PowerShell one-liner: Get eventlog

Use PowerShell one-liner to get eventlog details quickly and easily. In this article you will find several useful examples which will help you in daily operational tasks.


The Get-EventLog cmdlet actually serves two purposes: it enables you to manage your event logs, and it also enables you to get at the events contained within those event logs.

To get lognames list we just have to use parameter -list :

# Get all lognames details and properties
Get-Eventlog -List

# Get "System" log details and properties
Get-EventLog -List | Where-Object {$_.logdisplayname -eq "System"}

Now when we know our lognames we can scan them using command parameters:

Get-EventLog -LogName System
Get-EventLog -LogName Application -Newest 3
Get-EventLog -LogName System -Newest 3 | Format-List
Get-EventLog -LogName System -Newest 3 | Select-Object *
Get-EventLog -LogName System -Source Disk
Get-EventLog -LogName System -Source NetLogon -Newest 3 | Out-GridView

During daily tasks we often need to specify time frames to search for specific log entry. To do this we can use the following examples:

# Time frame and entry type
Get-EventLog -LogName System -After "09/28/2017" -Before "10/28/2017" 
Get-EventLog -LogName System -After "09/28/2017" -Before "10/28/2017" -EntryType Error
Get-EventLog -LogName System -After "09/28/2017" -Before "10/28/2017" | Where-Object {$_.EntryType -like 'Error' -or $_.EntryType -like 'Warning'} 

# Last 1 hour
Get-EventLog -LogName Application | Where-Object { $_.TimeGenerated -gt ((Get-Date).AddHours(-1)) }

Using Where-Object you can search for specific event id:

Get-EventLog -LogName "Windows PowerShell" | Where-Object {$_.EventID -eq 403} 
Get-EventLog -LogName Application -Source MSIInstaller | Where-Object {$_.EventID -eq '1034'} 
Get-EventLog -LogName System -Newest 100 | Where-Object {$_.EventId -eq 6006} | Select-Object -first 5

Great thing about Get-EventLog command is that we can also scan remote machines:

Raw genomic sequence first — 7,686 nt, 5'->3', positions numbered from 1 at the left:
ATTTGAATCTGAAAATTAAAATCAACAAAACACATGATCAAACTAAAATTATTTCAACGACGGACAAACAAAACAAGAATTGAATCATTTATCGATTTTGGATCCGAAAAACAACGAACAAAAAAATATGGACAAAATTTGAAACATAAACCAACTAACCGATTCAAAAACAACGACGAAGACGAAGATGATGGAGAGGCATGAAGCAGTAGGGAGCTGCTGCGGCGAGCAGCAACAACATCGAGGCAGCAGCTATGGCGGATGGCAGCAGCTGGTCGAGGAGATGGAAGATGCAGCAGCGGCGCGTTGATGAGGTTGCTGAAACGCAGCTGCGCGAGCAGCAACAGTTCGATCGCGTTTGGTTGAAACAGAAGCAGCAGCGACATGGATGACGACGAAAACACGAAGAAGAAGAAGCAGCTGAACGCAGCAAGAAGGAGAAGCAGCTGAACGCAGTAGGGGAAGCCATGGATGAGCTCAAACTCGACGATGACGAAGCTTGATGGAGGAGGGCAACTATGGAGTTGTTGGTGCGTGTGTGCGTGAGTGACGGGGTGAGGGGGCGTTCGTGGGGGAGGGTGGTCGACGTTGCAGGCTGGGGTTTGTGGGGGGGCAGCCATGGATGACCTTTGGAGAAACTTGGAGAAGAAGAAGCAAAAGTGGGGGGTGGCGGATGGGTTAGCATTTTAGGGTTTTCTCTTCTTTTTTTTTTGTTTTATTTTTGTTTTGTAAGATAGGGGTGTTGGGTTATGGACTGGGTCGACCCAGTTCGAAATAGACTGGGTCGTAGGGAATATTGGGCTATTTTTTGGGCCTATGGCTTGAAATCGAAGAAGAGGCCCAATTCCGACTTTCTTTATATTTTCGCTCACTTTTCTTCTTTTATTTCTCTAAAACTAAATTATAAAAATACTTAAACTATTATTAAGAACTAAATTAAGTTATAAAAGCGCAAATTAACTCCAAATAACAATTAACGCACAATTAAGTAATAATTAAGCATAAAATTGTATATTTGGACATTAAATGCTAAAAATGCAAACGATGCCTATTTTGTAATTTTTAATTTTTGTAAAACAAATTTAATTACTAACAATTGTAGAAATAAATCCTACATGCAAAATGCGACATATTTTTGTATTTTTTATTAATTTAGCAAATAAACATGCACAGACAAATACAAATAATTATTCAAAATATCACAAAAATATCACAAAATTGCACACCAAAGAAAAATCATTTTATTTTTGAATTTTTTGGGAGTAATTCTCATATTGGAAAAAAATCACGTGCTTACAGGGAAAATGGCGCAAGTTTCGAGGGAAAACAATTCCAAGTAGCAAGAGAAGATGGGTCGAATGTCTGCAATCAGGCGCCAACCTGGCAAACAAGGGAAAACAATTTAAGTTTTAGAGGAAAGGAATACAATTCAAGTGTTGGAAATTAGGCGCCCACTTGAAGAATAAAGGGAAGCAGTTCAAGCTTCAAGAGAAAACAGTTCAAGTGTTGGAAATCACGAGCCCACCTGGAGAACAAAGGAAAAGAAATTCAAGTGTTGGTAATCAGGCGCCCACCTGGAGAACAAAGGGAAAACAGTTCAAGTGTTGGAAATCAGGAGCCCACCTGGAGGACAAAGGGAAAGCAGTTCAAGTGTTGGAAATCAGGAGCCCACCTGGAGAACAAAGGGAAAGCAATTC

Get-EventLog -ComputerName DC01 -LogName System -Source Disk
Get-EventLog -ComputerName DC01,DC02,DC03 -LogName System -Source Disk | Format-Table -Wrap -AutoSize
Get-EventLog -ComputerName (Get-Content -path "c:\temp\servers.txt") -LogName System -Source Disk | select-object -first 1 | Out-GridView -Title "Scan results"

Apart from Get-EventLog command you can also use Get-WinEvent .

The Get-WinEvent cmdlet gets events from event logs, including classic logs, such as the System and Application logs, and the event logs that are generated by the Windows Event Log technology introduced in Windows Vista. It also gets events in log files generated by Event Tracing for Windows (ETW).

You can get all the providers for some logname on your local computer:

#Get Application event log providers
(Get-WinEvent -ListLog Application).providernames

#Get Application event log providers where name match "WMI"
(Get-WinEvent -ListLog Application).providernames | Where-Object {$_ -like "*WMI*"}

#Get events for providers "Microsoft-Windows-WMI" an format table
(Get-WinEvent -ListProvider "Microsoft-Windows-WMI").events | Format-Table id, description -auto

Below you can find another great example how to find first 5 events about reboot information. This time FilterHashtable has been used to provide logname and id:

Get-WinEvent -FilterHashtable @{logname='System'; id=1074} | Select-Object timecreated,message -First 5 | Out-GridView

You can also use invoke-command to scan remote servers for some specific event id. In this example we will check failed logon attempts logs for user pawel.janowicz and we will scan events only from last 24hours – (Get-Date).AddDays(-1).

EventID 4625: An account failed to log on.

# Using -Computername parameter
Get-WinEvent -ComputerName DC01 -FilterHashTable @{ LogName = ”Security”; ID = "4625"; StartTime = (Get-Date).AddDays(-1) } | Where-Object { ($_.Message -like "*pawel.janowicz*") } 

# Using invoke command
Invoke-Command -ComputerName DC01 -ScriptBlock{Get-WinEvent -FilterHashTable @{ LogName = ”Security”; ID = "4625"; StartTime = (Get-Date).AddDays(-1) } | Where-Object { ($_.Message -like "*pawel.janowicz*") } }

There is a possibility to scan also custom event log like in this case – ADFS. In Where-Object you can specify multiple event ids and time frame for scanning:

# Max events 10000 and 247 event id
Get-WinEvent -ProviderName 'ADFS' -MaxEvents 10000 | Where-Object { $_.ID -eq '247' }

# Multiple event ids and time frame
Get-WinEvent -ProviderName 'ADFS' | Where-Object { $_.ID -eq '247' -or $_.ID -eq '305' -or $_.ID -eq '306' -or $_.ID -eq '246' -and $_.TimeCreated -gt ((Get-Date).AddHours(-"8")) }

I hope that this was informative for you 🙂 See you in next articles.

Leave a Reply

Your email address will not be published. Required fields are marked *

This site uses Akismet to reduce spam. Learn how your comment data is processed.